Fisher Investments’ Advice on Protecting Yourself Against Financial Scams and Fraud
Financial scams and fraud are an increasing threat globally. Today, scammers are using increasingly sophisticated and devious methods to defraud people of their money or steal important personal information. However, there are important steps you can take to protect yourself from financial scams and fraud.
Here are some tips from Fisher Investments to help you spot and guard against financial scams and fraud.
Fisher Investments Scam-Prevention Tip #1: Learn the 3 Common Traits of Scams and Fraud
Today, scams come in many forms (phone, text message, email, social media, etc.), but almost all have three common characteristics:
- Unsolicited – Many scams start with a communication you didn’t initiate, frequently in the form of emails or social media messages. Scammers often use these platforms to send thousands of messages at once, hoping that just one will trick an unsuspecting victim.
- Unexpected – Scams can arrive unexpectedly from seemingly legitimate sources. Some may even appear to come from a company, charity or person you know. For example, a company with which you do business contacts you and asks for personal information such as an account number they should already have.
- Urgently asking you to do something – Scammers often create false urgency. They know that the more time you have to think and do your due diligence, the more you are likely to suspect something. That’s why scammers regularly use messages about “financial penalties” that require urgent action to avoid. Some scammers offer prizes or seemingly lucrative “investment opportunities” if you act right away. Remember, legitimate businesses will give you time to make an educated, informed decision.
Fisher Investments Scam-Prevention Tip #2: Be Overly Cautious
A little prevention can go a long way to help protect yourself and your family from scams and fraud.
- Don’t reply to unsolicited emails, phone calls or text messages.
- Don’t click on web links or open attachments in unexpected or suspicious emails.
- Don’t allow an unknown company or person to have remote access to your computer.
- When in doubt, log in directly to a company’s website or call their verified customer service line.
Fisher Investments Scam-Prevention Tip #3: Look for Red Flags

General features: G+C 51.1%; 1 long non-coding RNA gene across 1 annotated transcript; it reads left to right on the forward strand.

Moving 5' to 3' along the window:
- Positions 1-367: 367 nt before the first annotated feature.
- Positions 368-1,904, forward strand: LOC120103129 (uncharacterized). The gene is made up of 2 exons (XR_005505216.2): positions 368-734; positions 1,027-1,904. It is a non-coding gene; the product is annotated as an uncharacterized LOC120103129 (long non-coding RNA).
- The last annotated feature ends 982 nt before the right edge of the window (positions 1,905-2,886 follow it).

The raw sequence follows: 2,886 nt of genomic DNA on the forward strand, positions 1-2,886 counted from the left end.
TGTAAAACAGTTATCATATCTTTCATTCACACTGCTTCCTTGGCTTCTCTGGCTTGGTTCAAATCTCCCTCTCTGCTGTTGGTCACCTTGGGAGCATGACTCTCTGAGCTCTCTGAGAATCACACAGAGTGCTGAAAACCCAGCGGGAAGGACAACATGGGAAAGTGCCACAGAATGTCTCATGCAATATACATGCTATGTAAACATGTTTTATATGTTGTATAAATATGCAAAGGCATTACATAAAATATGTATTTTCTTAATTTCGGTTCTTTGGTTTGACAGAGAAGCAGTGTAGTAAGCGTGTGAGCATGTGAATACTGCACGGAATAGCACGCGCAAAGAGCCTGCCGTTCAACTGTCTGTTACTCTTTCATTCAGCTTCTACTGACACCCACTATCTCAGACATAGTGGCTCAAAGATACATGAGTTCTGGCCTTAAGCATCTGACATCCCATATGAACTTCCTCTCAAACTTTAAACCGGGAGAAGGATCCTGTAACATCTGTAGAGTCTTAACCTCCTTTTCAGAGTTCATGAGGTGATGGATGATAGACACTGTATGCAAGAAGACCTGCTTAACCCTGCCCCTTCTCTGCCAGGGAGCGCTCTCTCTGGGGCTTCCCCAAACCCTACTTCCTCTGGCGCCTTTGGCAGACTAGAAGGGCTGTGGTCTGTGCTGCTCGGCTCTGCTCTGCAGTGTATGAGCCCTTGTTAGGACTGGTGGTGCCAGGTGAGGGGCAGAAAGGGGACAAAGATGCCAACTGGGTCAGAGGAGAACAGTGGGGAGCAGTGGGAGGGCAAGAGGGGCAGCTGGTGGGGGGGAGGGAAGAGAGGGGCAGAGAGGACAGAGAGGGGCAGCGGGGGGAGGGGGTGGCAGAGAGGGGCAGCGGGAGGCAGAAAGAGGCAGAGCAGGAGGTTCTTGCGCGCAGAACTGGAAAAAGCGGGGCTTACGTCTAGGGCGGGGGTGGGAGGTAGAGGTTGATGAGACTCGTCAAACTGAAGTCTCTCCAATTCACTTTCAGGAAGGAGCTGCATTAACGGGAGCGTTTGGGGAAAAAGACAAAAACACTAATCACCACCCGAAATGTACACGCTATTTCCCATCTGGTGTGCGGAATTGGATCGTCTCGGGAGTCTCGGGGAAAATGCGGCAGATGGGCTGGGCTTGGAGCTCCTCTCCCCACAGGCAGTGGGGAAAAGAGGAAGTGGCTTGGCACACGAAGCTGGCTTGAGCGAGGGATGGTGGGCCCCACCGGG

Many scams have telltale signs that can help you see through their lies.
- If an offer seems “too good to be true,” it usually is! Be careful of claims that provide you “discounts,” “free money,” or investments that have “huge upside and no risk!” Claims like these are hallmarks of fraud.
- Scammers may be technically savvy, but they’re often poor writers and not detail oriented. Look for grammatical errors and spelling mistakes in their communications. If they provide you with documentation—look at it carefully. Does it seem hastily made? Does it seem befitting the organization they are purportedly from? Although not always perfect indicators, these can be signs of scams.
- Be wary if a sender’s email address doesn’t match whom they appear to be. Especially if the sender claims to be a business, but uses email accounts from Yahoo, Gmail, or any free email provider.
- Scam emails and text messages are often sent to multiple people. Be on guard if you see the message was sent to various, unrelated people.
- Pay attention to URLs in any emails or text messages before clicking on them. Does the URL seem legitimate? Does it actually direct you to a legitimate business website?
- When you do click on URLs, look at the address bar in your internet browser. If you see an address that begins with HTTPS, you’re on a page that prevents communications from being intercepted and read by unauthorized third parties. If the address begins with just HTTP, don’t enter any personal information—it’s not secure.
- Any mention of gift cards as a method of payment should make you immediately suspicious. Legitimate financial transactions don’t use gift cards.
Fisher Investments Scam-Prevention Protocols
Fisher Investments employees will never call or email asking for sensitive information like account numbers, passwords, etc. Where we do require sensitive information from you, we will use secure means to collect it.
Lastly, note that we do not offer any sort of discount share-purchase programs, initial public offerings (IPOs), private equity investments, or “credit notes.”
While scams happen every day, Fisher Investments believes that educating yourself and taking the proper precautions may reduce the likelihood of affecting you and your family. You may find the following resources helpful for more information on staying safe from financial scams and fraud.
- Securities and Exchange Commission’s Investor.gov – What you can do to avoid investment fraud
- Consumer Financial Protection Bureau – Lean more about popular frauds, scams and how to protect yourself
- Federal Trade Commission – Identity theft
- Federal Bureau of Investigation – Scams and safety
- United States Secret Service – Protecting yourself
Verify a Communication from Fisher Investments
If you are uncertain if a communication or request that appears to come from Fisher Investments is legitimate, please contact us by filling out the form below.